Cancer seems to be a programmed sequence. It is currently widely believed to be started by multiple DNA mutations, either from toxic triggers or natural random errors, that subvert the normal program. And once started, some aspects of the normal cell growth programs come into play and help support the growing tumor.
Cancer Cell Differences
Cancers are different to normal human cells in many ways. These differences help them to grow fast and can also help them spread.
- Rapid growth: tumor cells grow rapidly, whereas normal cells retain a steady population
- Immortality and telomeres: Normal cells have only a finite number of divisions before they die, perhaps around 50. The reason is that cells have telomeres that shrink with each cell division, and kill the cell when they run out. Some cancer cells live forever, do not have shortening telomeres, and synthesize their own enzyme telomerase that extends the telomeres. Not all cancer cells have this property.
- No contact inhibition: normal cells will stop growing when they start to touch other cells and have filled up an area. Cancer cells do not stop growing when they reach other cells, but will either push these cells, or penetrate into the cell area. Hence, lack of contact inhibition causes tumors to continue growing even when they press on other organs (causing damage or other problems), and also promotes metastasis of the cancer cells.
- No stickiness: Normal human cells stick together or stick to the site where they should stay. The most dangerous of cancer cells lose this adhesive property. The cells can then drop off easily and spread throughout the body.
- Simpler nutrients: Normal human cells are hard to grow in the laboratory and require a complex nutrient base. Cancer cells have much simpler needs for nutrition.
- No growth factors needed: Normal human cells require growth factors to grow in a lab. Cancer cells can grow without them. Cancers do not need to be stimulated to grow.
- No death (all cases?) - Loss of apoptosis (?).
- No DNA repair: Normal cells have many DNA repair mechanisms. Many types of cancer cells have damaged chromosomes.
- Abnormal chromosome structure: Normal cells have pairs of each chromosome. Many cancer cells have bizarre chromosome patterns rather than the normal disomy, having sometimes 0 or sometimes many chromosomes per cell. Major errors such as chromosome translocations are common.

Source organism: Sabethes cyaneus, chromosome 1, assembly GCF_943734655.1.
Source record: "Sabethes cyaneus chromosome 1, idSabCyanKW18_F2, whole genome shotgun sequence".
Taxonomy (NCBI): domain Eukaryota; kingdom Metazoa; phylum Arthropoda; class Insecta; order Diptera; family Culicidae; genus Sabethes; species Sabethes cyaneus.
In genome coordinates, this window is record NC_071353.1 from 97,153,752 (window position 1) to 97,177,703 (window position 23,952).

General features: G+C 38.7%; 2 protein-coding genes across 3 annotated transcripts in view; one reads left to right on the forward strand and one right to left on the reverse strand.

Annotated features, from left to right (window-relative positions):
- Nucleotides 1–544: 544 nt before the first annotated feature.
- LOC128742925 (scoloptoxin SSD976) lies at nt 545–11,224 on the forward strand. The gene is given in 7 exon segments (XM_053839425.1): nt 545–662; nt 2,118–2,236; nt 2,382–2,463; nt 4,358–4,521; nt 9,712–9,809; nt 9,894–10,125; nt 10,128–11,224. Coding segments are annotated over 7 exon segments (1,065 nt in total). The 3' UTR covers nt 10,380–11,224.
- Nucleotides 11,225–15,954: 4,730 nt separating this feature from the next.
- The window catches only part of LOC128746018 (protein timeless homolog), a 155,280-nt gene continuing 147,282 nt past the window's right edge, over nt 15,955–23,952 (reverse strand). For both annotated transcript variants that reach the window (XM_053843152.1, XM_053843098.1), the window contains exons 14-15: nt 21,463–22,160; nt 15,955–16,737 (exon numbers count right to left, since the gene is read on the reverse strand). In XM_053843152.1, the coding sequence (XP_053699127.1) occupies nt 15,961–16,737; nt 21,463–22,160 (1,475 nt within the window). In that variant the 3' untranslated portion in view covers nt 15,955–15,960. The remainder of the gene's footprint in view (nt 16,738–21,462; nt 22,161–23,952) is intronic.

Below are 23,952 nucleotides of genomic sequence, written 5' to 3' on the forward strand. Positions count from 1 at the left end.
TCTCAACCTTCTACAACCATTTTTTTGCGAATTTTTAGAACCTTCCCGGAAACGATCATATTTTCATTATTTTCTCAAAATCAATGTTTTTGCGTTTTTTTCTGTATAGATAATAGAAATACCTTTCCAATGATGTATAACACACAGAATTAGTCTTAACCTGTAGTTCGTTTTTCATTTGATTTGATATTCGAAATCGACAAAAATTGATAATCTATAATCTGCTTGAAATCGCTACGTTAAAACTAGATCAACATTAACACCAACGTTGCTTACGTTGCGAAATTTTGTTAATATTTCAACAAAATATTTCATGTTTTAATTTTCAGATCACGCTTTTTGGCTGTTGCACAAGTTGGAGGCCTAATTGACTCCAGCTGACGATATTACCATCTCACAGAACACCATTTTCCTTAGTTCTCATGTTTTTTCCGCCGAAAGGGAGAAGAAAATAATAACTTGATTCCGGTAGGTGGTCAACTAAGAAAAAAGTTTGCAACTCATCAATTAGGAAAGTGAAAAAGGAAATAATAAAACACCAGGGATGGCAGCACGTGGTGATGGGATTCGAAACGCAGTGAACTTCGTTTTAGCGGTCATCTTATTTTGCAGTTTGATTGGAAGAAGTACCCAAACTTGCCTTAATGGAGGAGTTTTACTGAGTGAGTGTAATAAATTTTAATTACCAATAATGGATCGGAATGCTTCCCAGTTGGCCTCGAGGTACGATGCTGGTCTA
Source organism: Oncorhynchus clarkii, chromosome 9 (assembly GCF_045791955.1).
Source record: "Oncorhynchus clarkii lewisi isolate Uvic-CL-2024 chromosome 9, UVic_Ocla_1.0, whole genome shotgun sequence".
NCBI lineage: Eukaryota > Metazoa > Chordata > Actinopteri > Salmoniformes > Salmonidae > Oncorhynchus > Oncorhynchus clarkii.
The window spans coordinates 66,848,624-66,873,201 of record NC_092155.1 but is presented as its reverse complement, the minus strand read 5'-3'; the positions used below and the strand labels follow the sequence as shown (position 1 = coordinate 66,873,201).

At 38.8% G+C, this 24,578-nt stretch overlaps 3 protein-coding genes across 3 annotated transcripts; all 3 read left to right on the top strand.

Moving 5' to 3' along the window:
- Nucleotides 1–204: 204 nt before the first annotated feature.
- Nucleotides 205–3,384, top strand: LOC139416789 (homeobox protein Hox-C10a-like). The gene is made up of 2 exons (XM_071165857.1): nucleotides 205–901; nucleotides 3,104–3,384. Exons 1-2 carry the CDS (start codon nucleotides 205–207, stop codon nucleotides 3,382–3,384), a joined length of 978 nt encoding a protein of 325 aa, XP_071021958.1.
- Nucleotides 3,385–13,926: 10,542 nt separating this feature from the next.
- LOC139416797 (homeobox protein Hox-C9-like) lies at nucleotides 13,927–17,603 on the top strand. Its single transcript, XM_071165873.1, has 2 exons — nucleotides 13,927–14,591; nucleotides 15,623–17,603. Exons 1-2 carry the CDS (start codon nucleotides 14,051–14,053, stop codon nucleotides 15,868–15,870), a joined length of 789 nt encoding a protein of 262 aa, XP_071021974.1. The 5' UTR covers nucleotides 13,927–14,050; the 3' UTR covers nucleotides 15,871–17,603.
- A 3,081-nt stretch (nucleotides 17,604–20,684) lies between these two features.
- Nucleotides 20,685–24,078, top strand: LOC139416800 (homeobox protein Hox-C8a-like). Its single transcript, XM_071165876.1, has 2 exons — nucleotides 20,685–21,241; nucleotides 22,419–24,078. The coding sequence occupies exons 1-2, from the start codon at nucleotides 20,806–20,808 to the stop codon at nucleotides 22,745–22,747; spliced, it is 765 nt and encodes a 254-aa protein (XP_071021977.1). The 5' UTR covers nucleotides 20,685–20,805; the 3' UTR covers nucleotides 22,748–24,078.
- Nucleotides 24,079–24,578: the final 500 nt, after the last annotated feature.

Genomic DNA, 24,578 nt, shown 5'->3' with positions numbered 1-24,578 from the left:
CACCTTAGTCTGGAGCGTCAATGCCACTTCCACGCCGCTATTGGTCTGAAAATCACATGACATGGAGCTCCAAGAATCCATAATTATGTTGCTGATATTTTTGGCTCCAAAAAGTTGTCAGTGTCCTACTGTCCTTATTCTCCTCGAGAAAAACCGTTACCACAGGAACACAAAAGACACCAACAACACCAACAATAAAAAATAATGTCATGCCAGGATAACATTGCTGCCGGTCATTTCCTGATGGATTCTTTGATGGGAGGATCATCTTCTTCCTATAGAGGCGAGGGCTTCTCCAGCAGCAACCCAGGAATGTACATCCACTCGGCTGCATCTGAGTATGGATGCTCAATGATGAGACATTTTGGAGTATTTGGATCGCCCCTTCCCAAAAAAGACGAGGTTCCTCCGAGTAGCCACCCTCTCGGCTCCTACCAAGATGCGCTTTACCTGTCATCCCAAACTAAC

How Do Cancers Grow?
Over-growth or under-death?: All cancers grow too fast, but it needs to be clarified whether this is due to a failure of the growth program or of the death program. Normal cells grow and divide, but their rate equals the rate of death of cells (except during growth spurts or healing). So do cancers increase the rate of cell growth or decrease the rate of cell death? Or possibly both? Either way will yield a net over-growth.
Cancers can grow fast, but not super-fast. They do not grow as fast as the body does during growth (e.g. fetal development and childhood) nor as fast as the healing process. Cancers are also slower than the most rapidly dividing of adult cells such as in the bone marrow or intestinal epithelium. The fact that cancers do not grow faster than all human cells indicates that the cause can be over-growth (but only partial) or under-death. It does not rule out either case, but it does mean that cancers do not get some kind of new super-growth or hyper-growth; they are just using ordinary cell growth methods.
Another interesting fact is found by S-phase testing of cancer cells. This measures the percent of cells that are in the S-phase of cell division. Rapid growing tumors are over 8%, slower growing less than 7%. The difference in percentages seems to indicate that the rate of growth, rather than a death rate, is what decides the overall rate of tumor growth. However, this does not totally rule out differing death rates.